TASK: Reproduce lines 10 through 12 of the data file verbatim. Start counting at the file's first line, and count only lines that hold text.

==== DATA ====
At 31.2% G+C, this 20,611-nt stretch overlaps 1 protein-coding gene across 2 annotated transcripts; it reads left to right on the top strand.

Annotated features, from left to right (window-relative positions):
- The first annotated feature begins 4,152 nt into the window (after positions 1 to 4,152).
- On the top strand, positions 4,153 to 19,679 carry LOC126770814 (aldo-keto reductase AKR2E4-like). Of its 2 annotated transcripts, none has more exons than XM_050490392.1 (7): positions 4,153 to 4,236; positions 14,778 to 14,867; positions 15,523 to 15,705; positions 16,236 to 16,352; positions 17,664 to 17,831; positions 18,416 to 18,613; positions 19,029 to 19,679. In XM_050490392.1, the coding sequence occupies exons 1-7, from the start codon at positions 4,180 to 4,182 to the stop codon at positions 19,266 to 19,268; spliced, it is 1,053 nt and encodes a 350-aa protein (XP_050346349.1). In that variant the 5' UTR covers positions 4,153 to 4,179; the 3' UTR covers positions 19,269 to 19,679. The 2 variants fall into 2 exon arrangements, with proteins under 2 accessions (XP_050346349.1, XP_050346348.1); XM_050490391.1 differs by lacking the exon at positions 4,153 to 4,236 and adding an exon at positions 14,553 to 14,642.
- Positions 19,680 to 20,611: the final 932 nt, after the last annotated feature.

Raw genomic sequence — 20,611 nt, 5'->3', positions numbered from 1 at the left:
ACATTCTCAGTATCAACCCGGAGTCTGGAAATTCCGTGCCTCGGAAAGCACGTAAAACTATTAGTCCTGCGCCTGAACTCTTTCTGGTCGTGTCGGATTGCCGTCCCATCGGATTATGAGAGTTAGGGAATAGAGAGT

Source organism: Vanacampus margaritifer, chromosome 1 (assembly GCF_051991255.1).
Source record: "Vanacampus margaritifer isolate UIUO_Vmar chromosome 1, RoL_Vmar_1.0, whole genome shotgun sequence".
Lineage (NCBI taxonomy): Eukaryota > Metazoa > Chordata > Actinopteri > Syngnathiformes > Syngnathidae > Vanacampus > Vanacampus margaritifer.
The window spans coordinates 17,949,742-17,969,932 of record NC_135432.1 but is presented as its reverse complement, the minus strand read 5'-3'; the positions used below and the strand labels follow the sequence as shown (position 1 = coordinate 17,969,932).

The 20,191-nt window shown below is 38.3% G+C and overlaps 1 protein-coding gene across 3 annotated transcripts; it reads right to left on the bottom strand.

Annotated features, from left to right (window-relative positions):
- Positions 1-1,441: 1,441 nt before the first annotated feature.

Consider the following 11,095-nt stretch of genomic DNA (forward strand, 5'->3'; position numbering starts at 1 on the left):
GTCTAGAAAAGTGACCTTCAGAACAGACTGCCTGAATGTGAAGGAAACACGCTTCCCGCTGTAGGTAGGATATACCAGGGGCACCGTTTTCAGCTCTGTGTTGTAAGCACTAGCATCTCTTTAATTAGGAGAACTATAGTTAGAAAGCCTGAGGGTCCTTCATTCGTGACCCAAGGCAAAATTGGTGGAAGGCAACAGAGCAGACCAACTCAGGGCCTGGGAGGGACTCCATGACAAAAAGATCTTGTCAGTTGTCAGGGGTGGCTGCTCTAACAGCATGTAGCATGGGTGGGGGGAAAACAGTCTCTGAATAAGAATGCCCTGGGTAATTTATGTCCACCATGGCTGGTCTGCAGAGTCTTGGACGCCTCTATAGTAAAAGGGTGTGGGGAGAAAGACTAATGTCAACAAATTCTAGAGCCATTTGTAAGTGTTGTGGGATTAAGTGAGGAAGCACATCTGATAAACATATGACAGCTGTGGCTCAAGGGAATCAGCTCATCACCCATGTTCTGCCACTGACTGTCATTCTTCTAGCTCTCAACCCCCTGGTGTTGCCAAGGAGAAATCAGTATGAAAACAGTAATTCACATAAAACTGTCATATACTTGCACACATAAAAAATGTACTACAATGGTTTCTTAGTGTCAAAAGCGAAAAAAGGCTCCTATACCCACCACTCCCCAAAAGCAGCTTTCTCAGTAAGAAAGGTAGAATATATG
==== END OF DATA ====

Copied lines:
Lineage (NCBI taxonomy): Eukaryota > Metazoa > Chordata > Actinopteri > Syngnathiformes > Syngnathidae > Vanacampus > Vanacampus margaritifer.
The window spans coordinates 17,949,742-17,969,932 of record NC_135432.1 but is presented as its reverse complement, the minus strand read 5'-3'; the positions used below and the strand labels follow the sequence as shown (position 1 = coordinate 17,969,932).

The 20,191-nt window shown below is 38.3% G+C and overlaps 1 protein-coding gene across 3 annotated transcripts; it reads right to left on the bottom strand.